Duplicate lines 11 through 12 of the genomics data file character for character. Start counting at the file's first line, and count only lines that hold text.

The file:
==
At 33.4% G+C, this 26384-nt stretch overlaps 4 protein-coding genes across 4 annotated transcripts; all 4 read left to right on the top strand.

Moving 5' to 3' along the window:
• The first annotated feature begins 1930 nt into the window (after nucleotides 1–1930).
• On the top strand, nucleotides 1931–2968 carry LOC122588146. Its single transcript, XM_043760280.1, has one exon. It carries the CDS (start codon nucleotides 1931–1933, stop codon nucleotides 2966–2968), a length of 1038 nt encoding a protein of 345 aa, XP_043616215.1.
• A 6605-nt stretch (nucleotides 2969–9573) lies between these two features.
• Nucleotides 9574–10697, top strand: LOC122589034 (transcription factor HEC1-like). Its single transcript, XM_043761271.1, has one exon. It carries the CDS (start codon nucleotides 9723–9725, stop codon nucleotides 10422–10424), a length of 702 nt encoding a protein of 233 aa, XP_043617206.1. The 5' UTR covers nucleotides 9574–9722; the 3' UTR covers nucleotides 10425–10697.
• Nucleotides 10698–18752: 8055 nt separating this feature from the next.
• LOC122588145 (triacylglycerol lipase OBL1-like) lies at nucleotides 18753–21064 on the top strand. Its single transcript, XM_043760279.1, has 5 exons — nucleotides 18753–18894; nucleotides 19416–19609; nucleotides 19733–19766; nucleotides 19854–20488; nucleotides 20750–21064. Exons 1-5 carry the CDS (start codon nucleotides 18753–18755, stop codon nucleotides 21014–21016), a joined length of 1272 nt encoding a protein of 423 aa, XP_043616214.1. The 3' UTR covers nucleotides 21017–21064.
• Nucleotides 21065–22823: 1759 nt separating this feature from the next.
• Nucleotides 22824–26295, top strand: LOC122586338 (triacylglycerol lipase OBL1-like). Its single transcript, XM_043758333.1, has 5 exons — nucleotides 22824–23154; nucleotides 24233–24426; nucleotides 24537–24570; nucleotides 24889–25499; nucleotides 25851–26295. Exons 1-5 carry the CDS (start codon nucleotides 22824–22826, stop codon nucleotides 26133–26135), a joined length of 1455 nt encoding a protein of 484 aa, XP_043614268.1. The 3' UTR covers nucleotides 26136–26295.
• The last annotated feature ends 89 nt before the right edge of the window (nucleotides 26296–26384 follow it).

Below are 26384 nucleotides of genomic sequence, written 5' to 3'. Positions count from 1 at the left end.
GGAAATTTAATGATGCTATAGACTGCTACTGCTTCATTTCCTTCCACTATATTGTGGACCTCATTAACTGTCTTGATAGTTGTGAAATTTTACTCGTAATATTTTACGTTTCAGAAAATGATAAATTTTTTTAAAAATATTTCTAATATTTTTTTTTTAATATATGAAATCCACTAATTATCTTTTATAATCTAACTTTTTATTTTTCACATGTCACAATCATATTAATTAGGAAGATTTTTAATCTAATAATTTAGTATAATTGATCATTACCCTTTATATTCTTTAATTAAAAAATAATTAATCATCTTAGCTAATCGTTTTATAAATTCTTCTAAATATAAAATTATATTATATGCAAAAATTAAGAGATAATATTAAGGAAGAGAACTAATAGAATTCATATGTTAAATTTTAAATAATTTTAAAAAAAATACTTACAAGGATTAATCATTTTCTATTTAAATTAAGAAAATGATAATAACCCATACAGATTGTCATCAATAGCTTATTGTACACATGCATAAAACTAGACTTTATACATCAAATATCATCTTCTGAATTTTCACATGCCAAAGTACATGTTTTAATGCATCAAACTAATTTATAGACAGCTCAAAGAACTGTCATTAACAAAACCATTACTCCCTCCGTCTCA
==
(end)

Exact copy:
• The last annotated feature ends 89 nt before the right edge of the window (nucleotides 26296–26384 follow it).

Below are 26384 nucleotides of genomic sequence, written 5' to 3'. Positions count from 1 at the left end.